On Aug. 25, 1973, in the first year of martial law in the Philippines, from a cell at the Fort Bonifacio military base, the imprisoned senator Benigno (Ninoy) Aquino Jr. wrote a letter to his only son. In it, he explained to the 13-year-old why he preferred to risk facing a firing squad rather than defend himself in dictator Ferdinand Marcos's kangaroo court.
"It is my last act of defiance against tyranny and dictatorship," he wrote. "I have no doubt in the ultimate victory of right over wrong, of evil over good, in the awakening of the Filipino. Forgive me for passing unto your young shoulders the great responsibility for our family."
Benigno (Noynoy) Aquino III, the senator's son, was sworn in on Wednesday as the 15th President of the Philippines, and with a speech that echoed his father's words, he vowed to fight the evils of the previous administration.
After an election campaign marred by the typical dirty tactics, Mr. Aquino beat seven other candidates and won 42 per cent of the vote. The stature of his father and his mother, Corazon Aquino, as champions of democracy and corruption-fighters helped propel the younger Mr. Aquino into power, but living up to their legacy will be an extremely difficult task.
The new President has inherited a country ruled by a kleptocracy, divided by class and shackled by poverty. He must contend with Islamic separatists, communist rebels and the degradation of the fabric of democracy. He also has to wean the economy off its dependence on the $17-billion of annual remittances from Filipinos overseas. Meanwhile, he faces a near-record budget deficit of $3.6-billion. But, above all, his main promise is to fight corruption, which is estimated to siphon more than 30 per cent of the national budget.
STANDING UP TO MARCOS
Noynoy's journey to the presidency began decades ago, with his father's defiance of the Marcos regime.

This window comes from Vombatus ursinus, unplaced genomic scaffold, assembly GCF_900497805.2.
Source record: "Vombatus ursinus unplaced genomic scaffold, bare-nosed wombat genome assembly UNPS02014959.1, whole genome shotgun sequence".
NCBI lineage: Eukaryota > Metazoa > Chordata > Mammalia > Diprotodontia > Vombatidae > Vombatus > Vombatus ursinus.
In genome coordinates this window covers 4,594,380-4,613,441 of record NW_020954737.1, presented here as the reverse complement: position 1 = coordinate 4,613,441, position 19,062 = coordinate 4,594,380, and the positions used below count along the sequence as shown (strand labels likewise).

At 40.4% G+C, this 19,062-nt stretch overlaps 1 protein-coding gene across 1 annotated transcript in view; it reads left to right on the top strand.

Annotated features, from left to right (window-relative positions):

Though Ninoy did not die as he feared after writing that letter in 1973, what followed was a tumultuous decade marked by his long imprisonment, a hunger strike and a death sentence.
In 1980, Ninoy suffered a heart attack and was allowed to travel to the United States for an operation. He remained there in exile with his family until 1983, when he returned alone to the Philippines to unite a fractured opposition.
He was assassinated on arrival at the Manila airport. Lying on the tarmac in a pool of blood was the man called by one colleague "the greatest president we never had." Noynoy, then 23, learned of his father's death on CNN.
After Ninoy's death, his widow returned to the Philippines and took on his fight against the Marcos regime. When the president called a snap election two years later, Ms. Aquino was his main rival. Mr. Marcos won through blatant cheating.
In response, masses of yellow-shirted Filipinos protested, peacefully squaring off with military and police in what is now known as the People Power Revolution. Defections in the top military brass eventually turned the tide. After ruling for more than two decades, the Marcoses fled to the United States. It was their turn to live in exile.
Corazon Aquino was proclaimed president on Feb. 25, 1986. The peaceful process that had ousted a dictator earned international admiration. Her tenure represented a new beginning: reforms were implemented; the constitution was rewritten; and a commission was appointed to pursue the vast wealth the Marcoses had stolen. However, healing was slow and painful.
In fact, Noynoy retains a graphic reminder of a coup attempt against his mother in 1987, during which he and his security detail were attacked. Three guards were killed and he was hit by five bullets, including one still in his neck.
His mother's term was followed by that of General Fidel Ramos, another People Power personality who had helped to turn the armed forces against Mr. Marcos. His tenure retained that glow of hopefulness, and in a country where poverty allows that some corruption is reasonable, both the Ramos and Aquino administrations had a sheen of moderation and progress.
That honeymoon ended in 1998 with the election of Joseph Estrada. The victory of the former actor, famous for playing a hero of the downtrodden, seemed a victory for democracy. However, indignation swelled on rumours of his personal and political indiscretions.
When, in 2000, a former gambling buddy revealed Mr. Estrada's kickbacks from an illegal numbers racket, opposition figures moved to impeach him. Eventually, the people took to the streets, massing as they had in 1986. In what is known as the Second People Power Revolution, the populace, their leaders and then the military rejected the excesses of the Estrada administration.